20 MYTHS ABOUT YOUTH WRESTLING- Debunked
Updated: Mar 22, 2022
People who are unfamiliar with wrestling may not understand what is a myth and what is reality. In turn, these myths can discourage parents from encouraging their children from participating in the sport.
In this article, we smackdown 20 myths about youth wrestling:
1. Wrestling is violent.
It is from wrestling that wrestlers learn discipline and respect far more than anything else.
Competitions are initiated and concluded with a handshake, which promotes mutual respect between competitors.
2. The sport of wrestling is expensive.
There are very limited expenses involved with wrestling, including, headgear, shoes, and uniforms. You may have to cover a small fee to join a club, and most events cost less than $12 to enter.
3. Success at an earlier age will make you a star in the future.
This is definitely not true.
Even if a 10-year-old wins a state championship, he or she is not assured success in the future. Often the best wrestlers lose more than they win during their early years because every child develops differently.
The truth is that many state champions in high school and college, as well as national champions, failed to win a single match in their first year and often did not win many matches until later in their careers.
4. Every wrestler cuts weight.
There are rules and regulations in wrestling that prevent the kids from excessive weight cutting. Many wrestling coaches encourage kids to wrestle at their natural weight, which allows them to focus more on fundamentals and skill development than weight management.
5. Wrestling is dangerous.
In accordance with statistics, the sport of wrestling is one of the safer sports for young athletes. A single official oversees two kids. There aren't many other sports that offer such a level of protection.
6. Every wrestler develops cauliflower ear.
In order to prevent the symptoms associated with cauliflower ear, headgear is strongly encouraged during practice and required during most competitions.
7. Wrestlers tend to get skin infections often.
Skin checks are conducted at all wrestling events to ensure the safety of all wrestlers. By following a disciplined routine that includes showering and cleaning equipment after practice and competition, these infections can be prevented.
8. All wrestlers must wear singlets.
Almost all youth wrestling leagues have approved the use of a two-piece singlet, compression shirts, and even shorts and t-shirts for their wrestlers. Wrestling is trending away from the traditional singlet.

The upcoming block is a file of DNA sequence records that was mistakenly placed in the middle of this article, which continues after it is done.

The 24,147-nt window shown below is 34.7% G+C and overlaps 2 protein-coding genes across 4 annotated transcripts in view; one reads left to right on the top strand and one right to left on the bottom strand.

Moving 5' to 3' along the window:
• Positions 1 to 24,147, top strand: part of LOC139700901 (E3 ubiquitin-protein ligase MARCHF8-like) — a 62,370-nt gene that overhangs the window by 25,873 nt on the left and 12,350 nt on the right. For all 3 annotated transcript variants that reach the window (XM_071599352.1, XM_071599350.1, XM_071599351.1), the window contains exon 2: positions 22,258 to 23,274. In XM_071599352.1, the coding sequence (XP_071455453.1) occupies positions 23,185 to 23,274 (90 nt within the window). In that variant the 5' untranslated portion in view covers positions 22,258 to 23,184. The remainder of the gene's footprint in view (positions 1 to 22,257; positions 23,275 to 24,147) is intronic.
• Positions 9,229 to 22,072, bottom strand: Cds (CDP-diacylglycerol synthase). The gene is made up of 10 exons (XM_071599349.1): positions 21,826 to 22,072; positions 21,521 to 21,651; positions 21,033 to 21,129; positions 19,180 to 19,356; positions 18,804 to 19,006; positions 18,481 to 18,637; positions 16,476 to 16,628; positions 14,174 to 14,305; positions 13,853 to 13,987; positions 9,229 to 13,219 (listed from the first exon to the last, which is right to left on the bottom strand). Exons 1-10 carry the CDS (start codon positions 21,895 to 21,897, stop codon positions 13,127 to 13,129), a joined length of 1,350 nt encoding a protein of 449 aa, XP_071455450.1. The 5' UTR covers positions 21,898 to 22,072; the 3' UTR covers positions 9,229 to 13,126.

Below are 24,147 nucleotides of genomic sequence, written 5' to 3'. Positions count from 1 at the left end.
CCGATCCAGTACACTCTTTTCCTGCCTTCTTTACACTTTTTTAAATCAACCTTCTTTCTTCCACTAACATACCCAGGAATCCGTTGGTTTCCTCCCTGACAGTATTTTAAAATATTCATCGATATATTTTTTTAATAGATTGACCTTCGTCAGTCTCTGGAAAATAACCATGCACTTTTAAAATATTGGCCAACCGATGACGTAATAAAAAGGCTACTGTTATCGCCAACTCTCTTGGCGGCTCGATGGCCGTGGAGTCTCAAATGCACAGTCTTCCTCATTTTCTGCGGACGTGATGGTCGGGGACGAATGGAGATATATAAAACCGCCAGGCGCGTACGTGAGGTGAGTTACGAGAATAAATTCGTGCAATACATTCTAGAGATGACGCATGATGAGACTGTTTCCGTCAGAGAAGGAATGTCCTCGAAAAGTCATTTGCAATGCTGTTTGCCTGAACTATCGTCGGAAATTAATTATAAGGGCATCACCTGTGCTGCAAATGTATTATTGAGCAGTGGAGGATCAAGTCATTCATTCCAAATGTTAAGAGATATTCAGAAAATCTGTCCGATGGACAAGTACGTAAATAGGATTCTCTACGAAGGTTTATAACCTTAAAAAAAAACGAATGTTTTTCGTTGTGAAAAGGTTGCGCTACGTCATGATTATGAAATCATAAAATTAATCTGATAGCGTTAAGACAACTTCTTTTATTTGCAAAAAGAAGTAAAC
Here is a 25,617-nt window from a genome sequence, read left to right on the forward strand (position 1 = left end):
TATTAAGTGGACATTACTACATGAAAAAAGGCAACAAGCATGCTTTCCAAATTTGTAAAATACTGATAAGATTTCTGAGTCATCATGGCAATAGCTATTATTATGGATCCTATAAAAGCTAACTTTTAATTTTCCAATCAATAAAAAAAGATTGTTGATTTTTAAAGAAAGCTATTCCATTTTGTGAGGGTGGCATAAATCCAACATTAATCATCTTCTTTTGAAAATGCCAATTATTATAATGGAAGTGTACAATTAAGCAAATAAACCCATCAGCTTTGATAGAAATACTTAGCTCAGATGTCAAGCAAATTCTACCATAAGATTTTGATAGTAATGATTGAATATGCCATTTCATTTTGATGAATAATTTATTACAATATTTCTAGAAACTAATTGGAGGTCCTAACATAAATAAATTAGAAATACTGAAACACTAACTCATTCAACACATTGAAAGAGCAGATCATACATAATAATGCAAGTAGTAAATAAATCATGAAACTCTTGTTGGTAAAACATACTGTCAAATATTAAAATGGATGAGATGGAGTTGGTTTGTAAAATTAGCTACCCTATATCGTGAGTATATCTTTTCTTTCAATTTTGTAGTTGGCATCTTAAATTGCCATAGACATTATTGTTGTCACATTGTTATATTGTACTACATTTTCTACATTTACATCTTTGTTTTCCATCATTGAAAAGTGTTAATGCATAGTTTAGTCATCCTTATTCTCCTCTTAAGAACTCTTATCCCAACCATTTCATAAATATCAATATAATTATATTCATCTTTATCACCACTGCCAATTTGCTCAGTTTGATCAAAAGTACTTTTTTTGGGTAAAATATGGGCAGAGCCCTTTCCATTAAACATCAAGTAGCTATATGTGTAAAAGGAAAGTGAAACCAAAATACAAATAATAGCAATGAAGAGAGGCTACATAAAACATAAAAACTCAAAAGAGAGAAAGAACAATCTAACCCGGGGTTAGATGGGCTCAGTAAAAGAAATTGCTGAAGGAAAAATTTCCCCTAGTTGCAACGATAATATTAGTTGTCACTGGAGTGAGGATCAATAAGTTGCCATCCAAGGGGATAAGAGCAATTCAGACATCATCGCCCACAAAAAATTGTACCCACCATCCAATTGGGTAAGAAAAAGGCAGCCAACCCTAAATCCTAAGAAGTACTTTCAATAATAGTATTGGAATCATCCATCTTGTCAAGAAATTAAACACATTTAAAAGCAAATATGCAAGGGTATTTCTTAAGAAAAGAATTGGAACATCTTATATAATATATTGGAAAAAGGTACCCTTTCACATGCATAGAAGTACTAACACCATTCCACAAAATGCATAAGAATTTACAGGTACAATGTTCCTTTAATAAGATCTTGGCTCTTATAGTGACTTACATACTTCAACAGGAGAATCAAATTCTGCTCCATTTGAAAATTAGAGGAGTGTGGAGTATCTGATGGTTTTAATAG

9. My child is too tall or too short to wrestle.
A wrestler can be successful regardless of their body type. Based on their weight and age, wrestlers are matched up and divided into weight classes.
10. My daughter will have to wrestle with boys.
At open tournaments, girls can wrestle with boys. Due to the rising popularity of female wrestling, there are now multiple tournaments and clubs across the country specifically for women. This has led to female wrestling becoming an Olympic sport.
11. Wrestling has to be done year-round to be good.
Wrestling coaches often encourage young athletes to participate in multiple sports so they don't burn out or overuse their bodies. Kids who practice wrestling have proven to be better at all other sports. It teaches discipline, hard work, and dedication that can be applied to all other sports.
12. My child is too "emotional" for wrestling.
Wrestling helps us confront our fears. Almost every kid who has wrestled has gained self-confidence, determination, and a sense of accomplishment. Wrestling also teaches discipline and respect by starting and ending each match with a handshake.
13. In their first match, my child will be outmatched by a more experienced wrestler.
Youth wrestling leagues typically offer "novice" divisions where kids can compete against other new wrestlers only. Gradually, they will move up based on their experience and skills.
14. My child may be starting the sport too late.
Wrestling at an early age can be enjoyable. However, only older children are capable of understanding the mechanics and dedication needed to succeed. Many successful wrestlers do not begin grappling until they reached a high school level.
15. The sport of wrestling is not a team sport.
Team sports are designed to foster teamwork, respect, and mutual acceptance. There is no other sport that embodies these values. These young athletes sweat, win, lose, and sometimes bleed together. The bond among teammates is unparalleled in this sport.
Many competitions have team awards based on points accumulated by individual wrestlers during competition.
16. Kids need to compete every weekend in wrestling.
Wrestlers learn far more from an hour and a half of practice than from 3 minutes of competition. Competitions allow you to put your skills to the test.
17. Young children should know a lot of moves.
Learning the seven basic skills is essential for kids: stance, level change, motion, lifting, penetration, back step, back arch. Additionally, kids should practice flexibility and tumbling. These are the building blocks to becoming a better wrestler.
18. To be a wrestler, kids must be tough.
Anyone can wrestle! Wrestling is a sport that welcomes all sizes, races, and genders.
Coaches need to instill a love for the sport in the players. That is the key to being a wrestler.
19. Families of wrestlers are crazy!
Absolutely! Additionally, they're close-knit and develop special bonds that support, encourage, and grow together over the years.
20. Wrestling Coaches wear singlets to practice like in the movies.
Coaches don't wear singlets during practice. Coaches usually wear shorts and T-shirts or compression shorts and shirts. Don't be fooled by what you see on TV or in the movies.
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